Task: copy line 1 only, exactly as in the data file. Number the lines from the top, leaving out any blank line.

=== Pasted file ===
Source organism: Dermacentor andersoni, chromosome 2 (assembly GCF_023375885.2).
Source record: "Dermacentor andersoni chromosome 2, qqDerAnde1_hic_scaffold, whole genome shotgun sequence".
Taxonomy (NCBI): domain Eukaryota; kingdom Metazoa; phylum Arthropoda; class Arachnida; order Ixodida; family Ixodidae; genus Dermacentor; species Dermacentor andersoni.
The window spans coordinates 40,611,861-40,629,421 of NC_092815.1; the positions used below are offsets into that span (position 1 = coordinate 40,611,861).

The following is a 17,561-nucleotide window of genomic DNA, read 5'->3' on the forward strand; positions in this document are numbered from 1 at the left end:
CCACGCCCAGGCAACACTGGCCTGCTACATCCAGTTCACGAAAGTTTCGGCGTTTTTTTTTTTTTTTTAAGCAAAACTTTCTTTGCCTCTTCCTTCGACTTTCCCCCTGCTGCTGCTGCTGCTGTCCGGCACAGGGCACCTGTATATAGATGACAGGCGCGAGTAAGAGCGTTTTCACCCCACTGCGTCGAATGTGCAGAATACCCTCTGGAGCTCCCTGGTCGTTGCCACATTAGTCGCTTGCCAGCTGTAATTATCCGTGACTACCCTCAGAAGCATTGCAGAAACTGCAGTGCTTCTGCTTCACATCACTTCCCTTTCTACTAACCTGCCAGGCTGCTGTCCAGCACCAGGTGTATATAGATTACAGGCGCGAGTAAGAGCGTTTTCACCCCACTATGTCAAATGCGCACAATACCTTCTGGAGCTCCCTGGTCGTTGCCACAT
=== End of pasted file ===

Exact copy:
Source organism: Dermacentor andersoni, chromosome 2 (assembly GCF_023375885.2).